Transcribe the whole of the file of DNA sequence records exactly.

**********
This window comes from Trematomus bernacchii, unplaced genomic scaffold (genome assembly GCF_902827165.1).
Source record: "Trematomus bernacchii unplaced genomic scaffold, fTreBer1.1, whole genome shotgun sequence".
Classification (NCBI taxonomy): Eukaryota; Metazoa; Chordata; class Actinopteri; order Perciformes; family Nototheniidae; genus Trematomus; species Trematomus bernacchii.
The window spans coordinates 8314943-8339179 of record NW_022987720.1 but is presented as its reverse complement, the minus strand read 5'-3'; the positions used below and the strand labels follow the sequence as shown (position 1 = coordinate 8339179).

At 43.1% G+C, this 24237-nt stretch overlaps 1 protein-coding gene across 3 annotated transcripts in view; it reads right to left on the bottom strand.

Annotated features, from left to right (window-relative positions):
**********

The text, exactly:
This window comes from Trematomus bernacchii, unplaced genomic scaffold (genome assembly GCF_902827165.1).
Source record: "Trematomus bernacchii unplaced genomic scaffold, fTreBer1.1, whole genome shotgun sequence".
Classification (NCBI taxonomy): Eukaryota; Metazoa; Chordata; class Actinopteri; order Perciformes; family Nototheniidae; genus Trematomus; species Trematomus bernacchii.
The window spans coordinates 8314943-8339179 of record NW_022987720.1 but is presented as its reverse complement, the minus strand read 5'-3'; the positions used below and the strand labels follow the sequence as shown (position 1 = coordinate 8339179).

At 43.1% G+C, this 24237-nt stretch overlaps 1 protein-coding gene across 3 annotated transcripts in view; it reads right to left on the bottom strand.

Annotated features, from left to right (window-relative positions):